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anonymous
 one year ago
What is wrong with the following calculation?
int_{2}^{1}\frac{ 1 }{ x^4 }dx=\frac{ 1 }{ 3x^3 }]^1(2)below=\frac{ 1 }{ 3 }\frac{ 1 }{ 24 }=\frac{ 9 }{ 24 }
anonymous
 one year ago
What is wrong with the following calculation? int_{2}^{1}\frac{ 1 }{ x^4 }dx=\frac{ 1 }{ 3x^3 }]^1(2)below=\frac{ 1 }{ 3 }\frac{ 1 }{ 24 }=\frac{ 9 }{ 24 }

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anonymous
 one year ago
Best ResponseYou've already chosen the best response.0This is the question. \[\int\limits_{2}^{1}\frac{ 1 }{ x^4 }dx\]

anonymous
 one year ago
Best ResponseYou've already chosen the best response.0it would be undefined?

Zarkon
 one year ago
Best ResponseYou've already chosen the best response.3so this integral is an improper integral

anonymous
 one year ago
Best ResponseYou've already chosen the best response.0what? I don't quite understand...

Zarkon
 one year ago
Best ResponseYou've already chosen the best response.3was all that work above given and you are to tell why it is wrong?

anonymous
 one year ago
Best ResponseYou've already chosen the best response.0It's not my work, it's from the textbook

Zarkon
 one year ago
Best ResponseYou've already chosen the best response.3to use the FTC the integrand (the thing inside the integral) must be continuous on the interval you are integrating over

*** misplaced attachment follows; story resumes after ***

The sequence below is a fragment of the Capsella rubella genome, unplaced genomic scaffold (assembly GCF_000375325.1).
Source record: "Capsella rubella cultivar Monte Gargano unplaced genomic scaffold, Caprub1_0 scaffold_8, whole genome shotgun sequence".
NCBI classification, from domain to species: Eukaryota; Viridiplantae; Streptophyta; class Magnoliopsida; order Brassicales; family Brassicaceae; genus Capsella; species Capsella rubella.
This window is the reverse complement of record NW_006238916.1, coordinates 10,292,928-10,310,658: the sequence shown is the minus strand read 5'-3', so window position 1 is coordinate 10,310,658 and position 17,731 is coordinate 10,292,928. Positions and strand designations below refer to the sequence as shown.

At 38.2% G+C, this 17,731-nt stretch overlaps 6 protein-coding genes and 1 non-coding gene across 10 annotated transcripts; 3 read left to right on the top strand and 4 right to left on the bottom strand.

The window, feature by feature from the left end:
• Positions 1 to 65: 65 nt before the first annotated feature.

zepdrix
 one year ago
Best ResponseYou've already chosen the best response.21/x^4 has an asymptote at x=0, ya? :o

zepdrix
 one year ago
Best ResponseYou've already chosen the best response.2so our function is not continuous over the given interval.dw:1433734647150:dwSee the problem the 0 is creating for us? +_+

anonymous
 one year ago
Best ResponseYou've already chosen the best response.0Oooh I see... I think I got now.. Thanks!

zepdrix
 one year ago
Best ResponseYou've already chosen the best response.2If you want to be more "mathy" about it, you can break up the integral at that 0 point,\[\Large\rm \int\limits_{2}^1 \frac{1}{x^4}dx=\int\limits_{2}^0 \frac{1}{x^4}dx+\int\limits_{0}^1 \frac{1}{x^4}dx\]But it's still improper since our function isn't defined at zero, so we introduce some limits,\[\Large\rm =\lim_{b\to 0}\int\limits\limits_{2}^b \frac{1}{x^4}dx+\lim_{b\to0}\int\limits\limits_{b}^1 \frac{1}{x^4}dx\]And then uhhh, in your calculuations you should end up with some stuff... \(\Large\rm \infty\), that kinda stuff. Which will show you that it doesn't converge. I dunno, I like thinking about the graph better :P
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